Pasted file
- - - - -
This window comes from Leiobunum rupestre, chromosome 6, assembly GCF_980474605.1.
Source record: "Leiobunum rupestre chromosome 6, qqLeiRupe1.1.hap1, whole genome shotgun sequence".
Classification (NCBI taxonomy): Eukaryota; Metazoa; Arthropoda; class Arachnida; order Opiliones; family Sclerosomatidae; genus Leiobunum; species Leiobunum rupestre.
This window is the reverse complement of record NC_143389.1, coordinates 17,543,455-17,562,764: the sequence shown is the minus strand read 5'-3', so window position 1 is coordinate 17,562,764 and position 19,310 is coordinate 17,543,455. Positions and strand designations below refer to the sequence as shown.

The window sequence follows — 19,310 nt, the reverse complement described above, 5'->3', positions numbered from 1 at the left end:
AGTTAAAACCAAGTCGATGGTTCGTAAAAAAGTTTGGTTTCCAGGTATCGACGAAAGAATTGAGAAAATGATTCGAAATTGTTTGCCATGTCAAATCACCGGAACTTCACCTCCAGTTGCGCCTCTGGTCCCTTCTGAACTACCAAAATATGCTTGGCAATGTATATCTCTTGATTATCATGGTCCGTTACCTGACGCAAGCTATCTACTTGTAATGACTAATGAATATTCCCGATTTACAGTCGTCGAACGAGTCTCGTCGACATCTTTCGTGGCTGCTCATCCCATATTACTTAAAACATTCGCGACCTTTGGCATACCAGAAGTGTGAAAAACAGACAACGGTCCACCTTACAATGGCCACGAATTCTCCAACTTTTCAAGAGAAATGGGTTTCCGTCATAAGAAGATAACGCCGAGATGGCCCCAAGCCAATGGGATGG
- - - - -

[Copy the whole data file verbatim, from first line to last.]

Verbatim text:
This window comes from Leiobunum rupestre, chromosome 6, assembly GCF_980474605.1.
Source record: "Leiobunum rupestre chromosome 6, qqLeiRupe1.1.hap1, whole genome shotgun sequence".
Classification (NCBI taxonomy): Eukaryota; Metazoa; Arthropoda; class Arachnida; order Opiliones; family Sclerosomatidae; genus Leiobunum; species Leiobunum rupestre.
This window is the reverse complement of record NC_143389.1, coordinates 17,543,455-17,562,764: the sequence shown is the minus strand read 5'-3', so window position 1 is coordinate 17,562,764 and position 19,310 is coordinate 17,543,455. Positions and strand designations below refer to the sequence as shown.

The window sequence follows — 19,310 nt, the reverse complement described above, 5'->3', positions numbered from 1 at the left end:
AGTTAAAACCAAGTCGATGGTTCGTAAAAAAGTTTGGTTTCCAGGTATCGACGAAAGAATTGAGAAAATGATTCGAAATTGTTTGCCATGTCAAATCACCGGAACTTCACCTCCAGTTGCGCCTCTGGTCCCTTCTGAACTACCAAAATATGCTTGGCAATGTATATCTCTTGATTATCATGGTCCGTTACCTGACGCAAGCTATCTACTTGTAATGACTAATGAATATTCCCGATTTACAGTCGTCGAACGAGTCTCGTCGACATCTTTCGTGGCTGCTCATCCCATATTACTTAAAACATTCGCGACCTTTGGCATACCAGAAGTGTGAAAAACAGACAACGGTCCACCTTACAATGGCCACGAATTCTCCAACTTTTCAAGAGAAATGGGTTTCCGTCATAAGAAGATAACGCCGAGATGGCCCCAAGCCAATGGGATGG